"The Blessing"

Walker, Jessica, Creative Writing - Graduate School of Arts and Sciences, University of Virginia
Walker, Jessica, AS-English Lit Ops, University of Virginia

The Blessing/The Selves of Sylvia Grace is a tragicomic speculative novel about Grace, a young woman who finds herself abducted and unconscious on the outskirts of Moscow. Grace loses power over her body but she magically gains the power of omniscient narration and the ability to see all parts of her life--past, present and future. During the blackout period Grace distracts herself from what is happening by telling her story. She gravitates to the unknown parts of her life, the stories beneath the surface that make her who she is.

Grace is the product of a paternity fraud, a fact hidden from her by her young mother and the middle-aged man she believes to be her father. Grace examines her mother’s trajectory from party girl to evangelical Christian as her mother achieves fame painting photorealistic renderings of clients' children in Biblical scenes. Grace considers her distant relationship with the man her mother paternity-frauded, an attorney who continues to pose as her father despite learning the truth. Grace looks into her future and sees how she will cope with a trauma she will never remember as she goes on to become a swashbuckling, foul-mouthed art handler and body builder. As Grace traces the threads of her life--past, present and future-- she must decide how to tell the story of the abduction itself, and whether to tell that story at all. As she circles her own trauma, she focuses on her parents’ difficult backstory and the men at the center of it—an elementary school art teacher with extremely creepy practices and famed Austrian artist Gustav Klimt. Set in a small Southern town, the Manhattan art world, Europe and Moscow, this novel-in-progress is a study in how a brain processes the truths we know, the truths we don’t know and truths we don’t want to know.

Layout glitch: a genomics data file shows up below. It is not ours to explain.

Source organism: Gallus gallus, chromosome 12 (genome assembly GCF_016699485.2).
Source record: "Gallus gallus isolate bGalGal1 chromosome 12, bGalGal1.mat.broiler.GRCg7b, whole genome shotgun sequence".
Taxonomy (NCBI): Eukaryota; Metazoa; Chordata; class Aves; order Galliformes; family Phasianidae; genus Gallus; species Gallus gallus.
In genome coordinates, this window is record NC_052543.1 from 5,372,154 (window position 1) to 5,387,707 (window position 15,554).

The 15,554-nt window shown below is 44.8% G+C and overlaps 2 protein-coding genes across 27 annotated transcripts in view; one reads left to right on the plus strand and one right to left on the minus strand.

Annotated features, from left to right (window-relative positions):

MFA (Master of Fine Arts)
All rights reserved (no additional license for public reuse)
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